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WHITE SOX HOPE FOR COMEBACK IN SECOND GAME-WILKES-BARRE HIGH TO PLAY HERE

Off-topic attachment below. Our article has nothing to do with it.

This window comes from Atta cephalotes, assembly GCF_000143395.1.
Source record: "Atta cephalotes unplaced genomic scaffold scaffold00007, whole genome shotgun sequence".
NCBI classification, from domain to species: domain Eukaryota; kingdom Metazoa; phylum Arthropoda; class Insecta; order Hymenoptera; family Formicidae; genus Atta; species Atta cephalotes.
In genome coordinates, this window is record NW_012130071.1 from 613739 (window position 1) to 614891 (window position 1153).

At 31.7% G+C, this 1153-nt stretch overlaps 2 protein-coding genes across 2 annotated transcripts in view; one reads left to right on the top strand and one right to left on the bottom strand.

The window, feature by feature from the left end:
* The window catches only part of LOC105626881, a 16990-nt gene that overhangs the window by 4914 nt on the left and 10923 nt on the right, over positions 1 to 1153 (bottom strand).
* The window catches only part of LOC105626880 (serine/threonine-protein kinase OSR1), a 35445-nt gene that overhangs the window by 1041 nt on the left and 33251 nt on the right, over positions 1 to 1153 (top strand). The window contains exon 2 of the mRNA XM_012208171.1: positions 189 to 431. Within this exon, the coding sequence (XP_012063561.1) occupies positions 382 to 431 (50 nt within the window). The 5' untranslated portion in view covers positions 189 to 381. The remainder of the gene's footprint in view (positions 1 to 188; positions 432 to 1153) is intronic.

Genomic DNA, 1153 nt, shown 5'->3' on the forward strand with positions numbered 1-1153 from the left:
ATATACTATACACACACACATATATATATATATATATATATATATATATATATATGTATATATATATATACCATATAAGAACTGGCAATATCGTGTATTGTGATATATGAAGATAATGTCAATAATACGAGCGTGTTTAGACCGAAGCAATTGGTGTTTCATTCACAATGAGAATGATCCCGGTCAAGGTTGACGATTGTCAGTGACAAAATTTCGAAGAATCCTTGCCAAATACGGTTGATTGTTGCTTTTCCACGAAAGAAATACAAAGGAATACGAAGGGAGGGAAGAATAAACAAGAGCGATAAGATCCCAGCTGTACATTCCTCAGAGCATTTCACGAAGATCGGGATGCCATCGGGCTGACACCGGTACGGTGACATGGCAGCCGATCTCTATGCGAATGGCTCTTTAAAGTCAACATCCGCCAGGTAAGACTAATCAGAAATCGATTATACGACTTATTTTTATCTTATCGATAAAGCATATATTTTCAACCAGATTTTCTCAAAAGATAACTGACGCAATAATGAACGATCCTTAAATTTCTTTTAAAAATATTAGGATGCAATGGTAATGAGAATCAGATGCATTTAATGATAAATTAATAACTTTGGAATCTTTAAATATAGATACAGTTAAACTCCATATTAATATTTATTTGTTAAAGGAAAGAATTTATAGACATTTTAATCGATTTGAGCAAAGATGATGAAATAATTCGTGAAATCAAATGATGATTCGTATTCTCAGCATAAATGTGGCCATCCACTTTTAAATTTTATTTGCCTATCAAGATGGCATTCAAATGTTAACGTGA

CICOTTE TO TRY COME BACK; MAY PITCH AGAIN FRIDAY; CINCINNATI HAS CELEBRATION By Associated Press. Cincinnati, Oct. 2.—Eddie Cicotte, Iho master pitcher of the American League who was driven out of 'he opening game of the world's cer.es j esterday under a broadside of hits, to-day expressed confidence in his ability to come back at the Rods whenever called upon by Manager Gleason. Cicotte, with nearly thirty vic tories to his credit this season, is carrying the hopes of Chicago fans on his shoulders and they have every confidence that he will pitch the Sox to victory In two and possibly tjiree of the remaining games. The mas ter of the 'shine' and 'knuckle' ball declared to-day that he was com pletely unnerved when he hit Rath, the first man up in the game yes terday and lost all control of the ball in the fourth inning. Went to Pieces "It is hard to explain," Cicotte said, "but I was in no condition to pitch the game that I had expected. I felt perfectly confident before the game started and appeared to have 'everything' when I was warming up, but when I hit Rath, it seemed to have a strange effect on me. I felt so badly about it that I trotted with him along the first base line to see if the ball had hurt him. When Rath assured me that he was all right I went back to the pitching mound, but I did not seem to be right." Supporters of the White Sox believe that Manager Gleason will send Cicotte in to oppose the Reds Betting Shows Change on Final Result World's Series Cincinnati. Ohio, Oct. 2. After ruling 8 to 5 and 7 to 5 favorites before the start of yesterday's game, the White Sox were no better than even money in the betting on the world's series here to-night. Sev eral wagers, ranging from $5OO to $2,500, were made on to-day's con test. Previous ,to the opening game, odds were given that the White Sox would win the series. Scalpers reaped a rich harvest selling tickets for the opening con test, but an hour before the game was called the speculators slashed their prices and were apparently anxious to dispose of their tickets at face value. Box seats for three games, costing $19.50 were snapped up at prices ranging from $4O to $6O early in the day. One visitor paid $125 l'or three $5.50 seats for to-day's game. Persons having seats to sell cir culated among the baseball crowds thronging the hotel corridors, ped dling their wares. The speculators also were busy on street corners and other places where baseball crowds gathered. Federal authorities made one ar rest and held one witness in connec tion with the ticket selling. Under the law, speculators selling tickets for more than face value are obliged to pay Federal war tax of fifty per cent, of the amount received. Revenue agents were stationed in hotel lobbies to watch for violations and a score of suspected scalpers were questioned. BEXXIE LEONARD WINS Detroit, Mich., Oct. 2. Benny Leonard, lightweight champion, scored a virtual knockout over Charlie Metrie, of Milwaukee, in the seventh round of what was scheduled to be a ten-round go here last night. piraroif IMTO flirnssf RIIAGARA I If FALLS S EXCURSION FRIDAY, OCTOBER 3 | Last Excursion of the Series J $12.84 Good only in coaches From Hnrrisbarg Tickets good in parlor or §§ |§ sleeping cars $3.21 extra in ad- g g dition to regular Pullman m g charges." All fares subject to §g g "war tax of S per cent. THROUGH TRAIN i I,eaves Harrisburg 11.31 A. >l. g g Parlor Cars. Dining Car and §f Coaches j Tickets good for 15 days. Stop- f§ over at Buffalo returning. g For detailed Information con sult Ticket Agents. | Pennsylvania R. R. ar:. .i..: 1 iiTfiiwiiiiiwi'ta When you puff up 011 a King Oscar. Cigar You're getting a dam good smoke for the money. Care, brains, experience and the de sire to do the right thing takes care of that. 7c at All Dealers John C. Herman & Co. Harrisburg, Pa. [ I THURSDAY EVENING, i in the game scheduled in Chicago I Friday or Saturday. Cincinnati Celebrates Clarence Rowland, who piloted I the White Sox to a world's cham | pionship, is convinced that Cicotte I will come back and beat the Reds I before the series ends. He watched j the defeat of the White Sox yester day and seemed to feel the loss of the game as keenly as Manager Gleason. Rowlund was succeeded by Gleason as manager af the Sox this season. Cincinnati fans celebrated the first victory of the Reds in a riotous manner. Impromtu parades were staged in downtown streets, and ho tel lobbies. A little German Ijand furnished the music for one parade, while a Scotch bagpipe band headed another procession. The celebrations continued until long after midnight. Fred Mitchell, manager of the Chicago National League team, who witnessed the victory of the Rods yesterday, said he never saw Reu tlier pitch a better game. Grover Cleveland Loudermilk, the elongated pitcher of the Chicago I White Sox, had a narrow escape from missing the first game. He sent his suit out to be pressed but \ the garments failed to come back. The big pitcher waited in his hotel room and was on the verge of send ing for his playing togs when the clothes arrived. Ixmdermilk is so tall that he was unable to get a ready-to-wear suit in the city that I would fit him. I How Money Figures For World's Series Players Cincinnati, Ohio, Oct. 2. | The National Commission an- I nounced that the total attendance at yesterday's game was 30,511. The total amount of revenue taken in, not including the war tax, was $98,778.00. The com mission's share of this was given as $9,877.80, leaving the re mainder to be divided at $BB,- 900.20. Of this the players' share was given as $53,340.12 and the share of the two clubs and the leagues at $35,560,08. Reuther's Pitching Was Full of Real Puzzlers Cincinnati. 0., Oct. 2. Tabula tion of the pitching record of yes terday's game shows that Reuther, winning Cincinnati pitcher, pitched 21 strikes and 29 balls, while the three White Sox pitchers Cicotte, Wilkinson and Loudermilk sent over 21 strikes and 4 6 balls. The record shows that Chicago batters found Reuther's pitching thirty-eight times, mostly for high flies and fouls. The hard-hitting Reds connected with 42 balls pitched by the three White Sox liurlers, 14 of them for safe hits. Twenty-one flies and seventeen grounders were hit off Reuther, while 16 flies and 26 grounders were knocked from balls pitched by Cicotte, Wilkinson and Loudermilk. A grand total of 197 balls were pitched during to-day's game, SS by Reuther in nine innings and 109 by Chicago pitchers in eight in nings. The record for fewest balls pitched in any one inning went to Reuther, who in the seventh inning tossed only four times. One of these was a ball, two were high flies out and one was a grounder on which the batter was thrown out. Wilkes-Barre to Play; Tech Officials Are Busy Wilkes-Barre High eleven is sched uled to meet Tech High on Island Park Field Saturday afternoon. What the lineup of the coal region boys will be is as yet an uncer tainty. No word has been received at Tech as to the arrival of Wilkes- Barre next Saturday or to what they want in way" of officials. Local se lections will be made to-day and an nounced to-morrow. Tech's squad has not been able to get on the field for practice, but they had plenty of schooling indoors yesterday. The Tech bunch is out for championship laurels again this season and will lose no opportunity to keep in fast form. MARYSVILLE HAS GRTD TEAM; WANTS GAMES FOR SATURDAY Marysville football team is plan ning a busy season. It is hoped to open the season at Marysville on Saturday if a satisfactory team can be secured. Acting Manager Haven Mutch is busy arranging other games. The team weight averages 140 pounds. Any team wishing games should communicate with Mutch. Teams willing to go on the field on Saturday should call Ches-' ter Sheaffer on the Dial phone, dial- I ing 2314 and then calling 10-4. SNOODLES -> ->• By Hungerford CHICAGO IN FIELDERS IN SERIES GEORGE " WeAVERb 3V BASE. I ' N ' - <■' * Galahad Club Is Active in Winter Sport Plans The Galahad Recreation Club, wfffc headquarters on Allison Hill, is planning an active season for basketball, electing J. Robert Storey to manage the Knights during the coming season. Duo to the war, the club was not represented in the cage last season, but with service men back in the city, the Galaliads expect to have one of the best quin tets in Harrisburg. Gebhard, who lead the city league, and who was leading scorer among the A. E. F. in France, will be with Manager Storey's aggregation this year. Wolf, "Tubby" Rexroth, Bricker and Cobaugh are other members of the squad who will again be with the quintet. Other candidates will be out for the team. I Another winter sport that will he boosted is bowling, and will be managed by D. Clark Hawley. The organization will hold contests among the members while Manager Hawley will book contests with out side clubs. To-morrow night the Galahad club will hold a chicken and waffle supper at Grantville. making the trip by auto. The feast will be given to service men and the members of the baseball team that were runner up in the Allison I Till league. The boys will assemble at Eighteenth and Chestnut streets at seven o'clock and from there will be whizzed to Grantville by auto. Good Bowling Matches in Academy League Series In Academy bowling series last night the Athletics and Red Sox were winners. Good scores featured the contests. The results follow: YANKEES Kerson 130 106 112— 318 R. Harmon . . 137 114 91— 342 Hoy 86 90 103— 279 Deiseroth .... 121 99 129 349 Taylor ...... 128 12 2 131— 381 Totals .... 602 531 566—1669 ATHLETICS Gordon 131 130 13 7 398 Howe ....... 121 107 87— 315 McDonald ... 91 114 90— 295 Denny 104 117 100— 321 Herbcin 168 84 126 378 Totals * 615 552 540—1707 RED SOX Hoffman .... 126 76 89— 291 Bobb 120 130 110— 360 Owens ...... 103 104 106— 313 Gosnel 135 124 137 396 Worley 117 109 106— 332 Totals 601 543 548 —1692 INDIANS Martin 115 118 187— 420 Starry 115 125 105— 34 5 Reneker 103 92 103— 298 Warfel 117 87 92 296 Fox 100 109 117— 320 l Totals 650. 631 604—1658 TIAJRRISBURG TELEGR3LFHI Baseball Fans Hilarious at World's Series Game; Watched Every Play Made They go "bug" at a baseball game and they go "bug" at a base ball board. Anyone who saw the ! opening game of the world's series as reproduced on the Ritter Electric Player Board at the Chestnut Street Auditorium yesterday afternoon had just as many sensations and thrills as if they were at the big show on the Reds' field. When the Reds started their bat ting spree the crowd was all Cin cinnati, although there was no small army of Chicago adherents who stood for their favorites until the last minute and still declare that the White Sox will turn the tables. Cries of "Hit her out Reuther," "Wait on it Heine" and "Oh you Daubert" rang through the hall dur ing the afternoon and when Dutch Reuther pounded out his second triple the great throng went wild. Anyone on the outside would have imagined that a real ball park was close at hand. So complete is the Ritter board that every possible play of the game is shown. It was a great sight to watch the Cincinnati players run ning the bases in that eventful fourth inning when five runs were registered. Mr. Ritter has made arrangements to reproduce every game of the great series at Cheat nut street hall and the baseball fans will make it a mecca during the re mainder of the series. A wire run ning direct to the playing fields in Cincinnati and Chicago affords in stantaneous service and the play is reproduced on the board Just a few minutes after it has actually occur red on the playing field. The games start here at 3 o'clock. Big Cities Want Klein Team For Exhibition Contests; Meet New York Monday Manager John Brackenridge, of the Klein Chocolate Company team, may wind up the season next week. He has bids for several games in Philadelphia and other large cities. Because of the success of the Klein team over big league aggregations, the Klein boys are a big attraction. There may be several more games played. The New York Giant lineup next Monday will include. Burns, Doyle, Fletcher. Fritch, Benny* Kauff, Dubec, Benton, Griggs, McCarty, Snyder and other stars. The game which is scheduled for Island Park will start at 3.30. It is probable that Manager Brackenridge may pitch Ritter. He is after several other good boys and is anxious to make an early start for next sea : son. GLEASON LOOKS TOSOUTHPAW 'Lefty' Williams Hope of 'Kid' Gleason in Second Bat tle With Reds Cincinnati, Oct 2.—Claude "Lefty" Williams, rated as one of the best left-handers In the American League this season, probably will be Manager "Kid" GleOtson's pitching selection to stop the batting drive of the Reds in the second game of the world's series to-day. While "Pat" Moran, the leader of the Reds, did notcare to make any official announcement concerning his mound choice, it was generally ac cepted that either "Slim" Sallee or "Hod" Ellcr would oppose the White Sox to-day. "We got away to a flying start," said Manager Moran last night, "beating Cicotte, Gleason's best bet, and it makes no difference to my men .what pitcher Gleason starts to day. They said before the series that the Reds couldn't hit. Fourteen hits tells the story. The same bat ting drive will carry them through to victory. Confidence Wltli Victory "The Reds entered the series a 'cocky' lot of players and this vic tory has given them a lot more con fidence. Reuther deserved a shutout and the Chicago players will find it just as hard to hit our other pitch ers. Reuther deserved great credit for the victory. He was cool at all times. His batting was a surprise to me." "We will even up the series to day," said Manager Gleason, of the White Sox. "when Cicotte hit Rath in the first inning he was not him self thereafter. I could have taken him out then, but I trusted that luck would enable Eddie to regain his control. I intend to start Wil liams to-day and have every confi dence that there will be a different tale to tell. "Reuther had a world of stuff yesterday and pitched a really re markable game. He should have all the credit for the victory. His batting stamps him as a Second "Babe" Ruth. "Yesterday's defeat has not dis heartened my players. I am sure the defeat will act as an incentive to win to-day." Gettysburg Eleven to Meet Penn State College Team Gettysburg, Oct. 2. The Gettys burg College football squad leaves to-morrow for the opening game of the season at State College. Judging from the work of the team at the present time there is no indication that it will accomplish exceptional feats against the Blue and White. For two weeks Head Coach Wood and Backfield Coach Leathers have been striving to whip their material in shape but the time has been in- I sufficient to weld together a good combination and local fans are looking forward to State winning by a comfortable score. Although the Gettysburg squad is green and may not show up well so soon in the season the student body is looking forward to them to fight from start to finish and expect that spirit to keep State from gain ing at wilj. LaP.ue, the big tackle, continues to show up well and the line may be strengthened in the near future by the addition of Nelson Fisher, a 'Varsity guard before the war who has just entered college. This afternoon's practice was fea tured by the line plunging of Adam Houtz and a wide end run by Davis. Phillips scored the onl£ touchdown of the day. Annual Drafting Season Is on With Minor Teams Auburn. N. Y.. Oct. 2. Yester day marked the opening of the an nual drafting season for all clubs in the National Assoc! xtion of Base ball Clubs and as a r -suit the local offices of Secretary John 11. Farrell present a busy scene. The drafting seasdn will continue for the next ten days. For the first time in the history of the association the entire drafting of players will be carried out only through the local offices, according to Irey Farrell. Each day twenty four clubs will participate in the drafting, to-day being given over to the A. A. Class, which includes the new International, Pacific Coast and American Association Leagues. Clubs from all over the United States and Canada, even as far north as Cal gary, will carry on their drafting from Auburn, and from $750 to $3,000 has been offered for a single player, said Secretary Farrell. Mount Union Team Is Winner in County Series Mount Union, Oct. 2.—Before a large crowd Harbison Walker, of Mount Union, defeated Robertsdale 6 to 1, making eighteen wins for the season, and only four defeats. They won the county championship and, in fact, the champions of several counties, having defeated Port Royal of Mifflin County League two out of three games. In yesterday's game there was some fine pitching, but Howard had the edge on Bailor, especially in pinches. Mount Union also outhit Robersdale, getting seven against three,, TARSUS ELEVEN HAS MANY GAMES To Meet All Crack Independ ent Football Teams in Cen tral Pennsylvania The Tarsus gymnastic school foot ball squad, after a week's absence from the gridiron will face the hardest test of the season this week j when they play two games in as ] many days. On Saturday the team journeys I to Millersburg to meet the Susque- j hanna A. C. team of that place. Ac- j cording to reports the Susquehanna | team is a fast bunch and the Tarsus i players will have to extend them-1 selves to win. On Sunday the team goes to Lan-j caster to meet the St. Joseph's j Catholic Club eleven. Last season i this Lancaster eleven defeated the I locals in one of the best played ; games seen in that city, score 3 to ] 0. Tarsus is after revenge but will) have to play hare as St. Joseph's i has some of the Lancaster semi-1 professionals in their lineup. G<xxl Gaines on Schedule On October 11 the team meets! the Bethany A. C. at York. Other games include Fulton A. C. at Lan caster; Shippensburg State Norma! School squad at Shippensburg: Co lumbia Y. M. C. A. team at Colum bia; the Millersburg State Normal School team at Millersburg; Carson Long Institute team at New Bloom field. Games are pending with the Chambersburg A. C. team for No-1 vember 22, and the JUewistown A. C. team for November 27. "Bill" Euker, star quarterback of the team, will again hold down that position after this week. "Cy" Lick wlll probably he back in the line up on October 11. He has been kept out of the playing on account of having some ligaments torn in his ankle while playing baseball. Several new candidates are out for the team and will be seen in the lineup this week. These include "Nobe" Frank, former Central High star; "Goose" Fields who has just returned from France where he played with a regimental team; also Will Shreck who returned from overseas. He was a member of the Thirfl Division team while "over there;" Joe Lutz, who is home on a 30-day furlough from Cnmp Mer ritt. N. J. The following men are to report at the gymnasium of the St. Paul's Church at Second and Emerald streets, rain or shine, on Friday evening: Fetrow, Hall, Lutz, Lane, Clark, Holtzman, Myers, Downey, Shreck, Fields, Frank, Lick, Goodyear, Krebs, Hare Mutch. Harry Mutch. Rhodes, Dickey, Hill, Gilbaugh, Hinkle, Winchester, Long and Holahan. Don't light the furnace, then . open the windows Of course you must have warmth on cool autumn days. But that's no reason for lighting the fur nace in the morning and then opening the windows at noon to let the surplus heat out A Perfection Oil Heater bridges the heat ing gaps between summer and winter. Its radiant heat quickly warms a room and you can carry it to any part of the house. PERFECTION OIL HEATERS (ffgffl) It will save a full month's supply of coal w3| during the fall and help reduce the winter's Smokeless, odorless and absolutely safe. You can't turn the wick too high. Your dealer will gladly show you the Att flngSk various models. Don't be satisfied with any heat- jfft\jl w'j,l.L'Zy'o ing device less efficient, * J less convenient or less T™fi r *c r, £y °- J low light saves the n , ; 111 T~, _ r light. On* gallon burn* for tea economical than a Pertec- hour*. B* a t tor Ram Lamp* too. J Co*t* no mora than ordinary L tion Oil Heater. ko**n*. M THE ATLANTIC REFINING COMPANY Rawlirtilti A Philadelphia Pittsburgh OCTOBER 2, 1919. * AUTO ACCIDENT i STOPS RING SHOW| Manager Frank \V. Bear, of Allentown, on Way to Steel ton, Meets With Mishap Manager Joe Barrett did not have a show at Steelton last night. It Was not his fault, and because of ' the calling off of the big program ! Barrett is out of pocket $2OO. "Those : who had purchased tickets found the doors of the Olympta A. C. ' closed. They went to the place the I tickets were purchased and received their money back. A sentry posted at the clubhouse I I announced that on his way to this i city in an auto, with several of the | boys on the program, and others, I Manager Frank W. Bear, of Allcn ! town, had met with an accident. A > truck hit the Bear auto three miles ; out of Reading. Manager Bear got i to a telephone as soon as possible j and called Steelton telling of his ac- I cident. Bear Ts Criticised Accidents will happen, but why I Manager Bear selects an automobile to make an important trip, after railroad carfare had been sent to him. is a question local fight fans would like to have answered. It was a big disappointment to local supporters. Manager Barrett did everything in his power to get the Allentown manager to go to Read ing and come to Harrisburg on a j Underwear j y") v; V underwear comfort in fall and < j! r ?)l winter appeals to every man, j |; • M*A whether he works in the out-'o- ! S * K"cA doors or inside at a desk. l||l We can fill your underwear needs ] San whether you are looking for "heav- I ies" or lightweight goods. And j \ 4™ you'll find our prices surprisingly ; \ M moderate. ; I J P Cooper's j / Black Cat 1 ' Wilson Brothers Y_. Chalmers Many other reliable lines from $1.25 to $B.OO per suit. W. C. Consylman & Co. I'nlon-Mcirie Gochlm Our Specialty. i 1117 North Third Street I L_—— i 15 train. A general opinion prevails [ that with rainy day like that of yes | terday and roads in an uncertain condition the Allentown promoter I should have taken no chances and used the money sent him for rail road tickets. With Manager Bear in his auto ; were Billy Logan, Young Fulton and Jack Cleaver, who were on last night's bill; Prince Henry and Larry Hanson. As soon as the accident had been verified, the tight was called off. Manager Bear wired that he would send the carfare back to Manager Barrett. The latter to-day announced that in the future his contracts would call for the appear ance of the boxers at the Olympia A. C. at least eight hours before the program starts. Manager Barrett announced to day that the same card with the ex ception of the star bout, will be of fered next Wednesday night. Hal | Shay, the local featherweight, will box Harry Cronic in the first bout; Billy Atticks will box Jack Cleaver in tfie second? and Kid Richmond, Baltimore's best bantam, will meet Young Fulton. The feature event will give the local fans a chance to see the great Baltimore tiger. Kid Williams in action, in a ten-round bout with Terry Brookes, of Norfolk, Va. This card was all set by Bar rett last night, and Williams' man ager told Barrett that Williams, "Little Jeff," as Richmond is known, will be in this city next Tuesday afternoon and he has advised Bar rett to secure suitable quarters for him. Barrett will get Brookes on the long distance phone in the Naval Base Training School of boxing, where Brookes is instructor, and notify him that he must be in town some time the day before the fight.